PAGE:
‘We need to come together’Published 10:43am Saturday, October 13, 2012
She was only about 3 years old at the time, but Dotti Honsey can still recall her first memory clearly. She was drifting off in the car on the way back from her grandparents’ house when it happened.
“I woke up and my mother was being shoved out of the car,” she said.
Her father then drove after her mother, chasing her down and trying to run her over. Honsey’s story was one of many that filled the minds of those at Thursday evening’s domestic violence awareness vigil at New Denmark Park. More than 30 Albert Lea residents, including police officers and employees from Freeborn County’s Crime Victims Crisis Center, shrugged off the nipping cold to pay their respects to victims of domestic violence and show their support for survivors.
“I grew up in a household where there was a lot of domestic violence,” Honsey, a volunteer coordinator with the CVCC, told the crowd.
Such an environment can have a strong impact on children, who never know when they’ll come home from school to see a parent with a black eye, she said.
“They live in fear constantly,” Honsey said. “It’s really hard for them to come out of that.”
Her co-worker, Jeannie Jackson, agreed, saying she has never seen a case of domestic violence that has not affected any children involved. They learn to behave from their experiences early on.
“We need to come together and show support,” she said. “They are going to be what they grow up in and what they see.”
People of all ages walked down an aisle of luminaries and memorials, each one devoted to a Minnesotan who died in 2011 as a result of domestic violence. Pinwheels dawdled in the wind, marking those that belonged to children. Organizer and CVCC Social Worker Ilene Grosam said most were collected from newspaper reports.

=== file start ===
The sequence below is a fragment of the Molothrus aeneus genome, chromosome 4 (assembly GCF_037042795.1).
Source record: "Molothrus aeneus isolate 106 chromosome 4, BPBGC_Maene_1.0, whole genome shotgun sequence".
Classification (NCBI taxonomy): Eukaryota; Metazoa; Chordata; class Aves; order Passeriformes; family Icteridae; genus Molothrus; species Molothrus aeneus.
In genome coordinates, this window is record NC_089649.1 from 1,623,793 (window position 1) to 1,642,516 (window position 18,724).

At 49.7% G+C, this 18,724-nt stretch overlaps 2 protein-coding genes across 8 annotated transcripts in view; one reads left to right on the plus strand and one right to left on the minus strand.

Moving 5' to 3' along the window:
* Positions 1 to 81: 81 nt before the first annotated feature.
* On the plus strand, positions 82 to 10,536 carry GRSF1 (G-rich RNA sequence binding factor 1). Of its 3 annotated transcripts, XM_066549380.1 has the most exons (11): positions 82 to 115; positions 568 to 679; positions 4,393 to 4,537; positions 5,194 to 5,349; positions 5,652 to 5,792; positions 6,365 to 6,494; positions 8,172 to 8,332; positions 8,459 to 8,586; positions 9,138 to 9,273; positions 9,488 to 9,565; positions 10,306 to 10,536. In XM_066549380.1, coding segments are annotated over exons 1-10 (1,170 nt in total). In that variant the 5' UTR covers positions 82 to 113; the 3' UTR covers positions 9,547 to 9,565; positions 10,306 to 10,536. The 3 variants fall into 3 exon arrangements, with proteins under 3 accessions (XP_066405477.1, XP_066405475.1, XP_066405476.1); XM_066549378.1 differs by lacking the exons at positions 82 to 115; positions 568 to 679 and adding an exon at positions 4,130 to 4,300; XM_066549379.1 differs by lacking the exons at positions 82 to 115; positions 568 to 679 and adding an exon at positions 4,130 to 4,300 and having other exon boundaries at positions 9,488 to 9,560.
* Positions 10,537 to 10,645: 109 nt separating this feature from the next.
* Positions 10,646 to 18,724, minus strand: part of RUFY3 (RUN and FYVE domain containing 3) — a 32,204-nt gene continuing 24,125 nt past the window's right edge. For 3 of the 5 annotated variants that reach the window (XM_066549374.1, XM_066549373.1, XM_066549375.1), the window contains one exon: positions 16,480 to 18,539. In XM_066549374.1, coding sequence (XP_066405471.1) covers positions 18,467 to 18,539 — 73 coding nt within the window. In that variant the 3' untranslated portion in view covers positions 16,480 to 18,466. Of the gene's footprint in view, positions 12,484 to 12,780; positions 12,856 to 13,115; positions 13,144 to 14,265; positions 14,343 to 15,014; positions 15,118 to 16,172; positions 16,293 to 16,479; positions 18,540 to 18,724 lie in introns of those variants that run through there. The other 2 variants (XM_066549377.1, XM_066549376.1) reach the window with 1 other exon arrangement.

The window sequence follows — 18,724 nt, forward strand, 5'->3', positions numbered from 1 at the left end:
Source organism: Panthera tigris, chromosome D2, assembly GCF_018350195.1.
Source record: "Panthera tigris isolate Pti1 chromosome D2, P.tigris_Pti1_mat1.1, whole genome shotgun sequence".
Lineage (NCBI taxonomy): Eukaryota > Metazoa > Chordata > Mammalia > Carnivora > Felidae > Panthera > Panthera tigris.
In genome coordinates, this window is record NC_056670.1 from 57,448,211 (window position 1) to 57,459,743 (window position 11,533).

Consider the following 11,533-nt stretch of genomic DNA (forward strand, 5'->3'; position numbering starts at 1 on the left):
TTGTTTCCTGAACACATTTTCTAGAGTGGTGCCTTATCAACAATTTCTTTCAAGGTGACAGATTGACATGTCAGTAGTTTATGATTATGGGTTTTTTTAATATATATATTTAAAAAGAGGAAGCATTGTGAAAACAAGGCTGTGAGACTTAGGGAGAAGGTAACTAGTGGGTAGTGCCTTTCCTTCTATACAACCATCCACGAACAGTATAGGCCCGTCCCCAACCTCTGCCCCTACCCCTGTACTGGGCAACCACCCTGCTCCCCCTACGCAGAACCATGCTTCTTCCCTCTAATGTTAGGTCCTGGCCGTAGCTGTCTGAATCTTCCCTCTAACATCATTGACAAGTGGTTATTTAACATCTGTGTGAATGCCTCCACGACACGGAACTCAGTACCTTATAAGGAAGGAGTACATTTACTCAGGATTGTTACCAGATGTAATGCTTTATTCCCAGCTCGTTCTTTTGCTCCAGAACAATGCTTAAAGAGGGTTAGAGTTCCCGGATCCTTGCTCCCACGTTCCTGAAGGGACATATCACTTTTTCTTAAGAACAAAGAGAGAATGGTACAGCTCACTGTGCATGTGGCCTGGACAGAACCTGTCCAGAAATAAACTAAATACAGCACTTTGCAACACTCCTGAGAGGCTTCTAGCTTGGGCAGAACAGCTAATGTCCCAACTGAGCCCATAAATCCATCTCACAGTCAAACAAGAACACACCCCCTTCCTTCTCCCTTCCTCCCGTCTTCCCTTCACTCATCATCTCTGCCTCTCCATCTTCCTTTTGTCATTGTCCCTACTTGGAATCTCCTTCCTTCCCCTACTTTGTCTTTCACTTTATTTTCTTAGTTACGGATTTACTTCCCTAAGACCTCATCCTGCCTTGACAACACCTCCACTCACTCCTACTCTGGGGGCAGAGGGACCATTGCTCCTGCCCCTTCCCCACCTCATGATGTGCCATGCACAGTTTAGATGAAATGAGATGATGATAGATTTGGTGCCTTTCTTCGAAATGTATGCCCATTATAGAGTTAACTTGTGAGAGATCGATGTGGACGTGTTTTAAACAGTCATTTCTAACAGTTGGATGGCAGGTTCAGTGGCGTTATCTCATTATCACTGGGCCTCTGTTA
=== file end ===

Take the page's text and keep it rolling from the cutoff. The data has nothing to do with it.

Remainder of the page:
“It’s just important that the community is aware of the impact of domestic violence,” Grosam said. “It impacts whole families and lives.”
Outside the victim and the perpetrator, the costs for the community include lost work time, hospital fees and the costs of criminal justice. Freeborn’s CVCC works with more than 300 families a year, Grosam said.
Albert Lea Police Department’s Lt. Jeff Strom read several reports of domestic violence in Minnesota, one of them describing a fellow policeman. Lake City Police Officer Shawn Schneider, 32, died from a gunshot wound to the head while responding to a domestic violence call.
The vigil was a way to observe Domestic Violence Awareness Month, which started in October 2005, Grosam said.
Taylor McCullough of Campaign for Kindness and Savile Lord of the Choose Civility group also spoke to show their organizations’ support for the victims of domestic violence. Off to the side was a table with information on domestic violence, purple ribbons to be worn during the month of October and a candle for each victim’s luminary.
In closing her address to the crowd, Honsey called for neighbors to look out for one another. Part of being a community means Albert Leans should be more concerned about what’s going on next door, especially if they hear what they suspect may be violence or mistreatment. Sometimes, that means taking action.
“We need to call 911,” she said.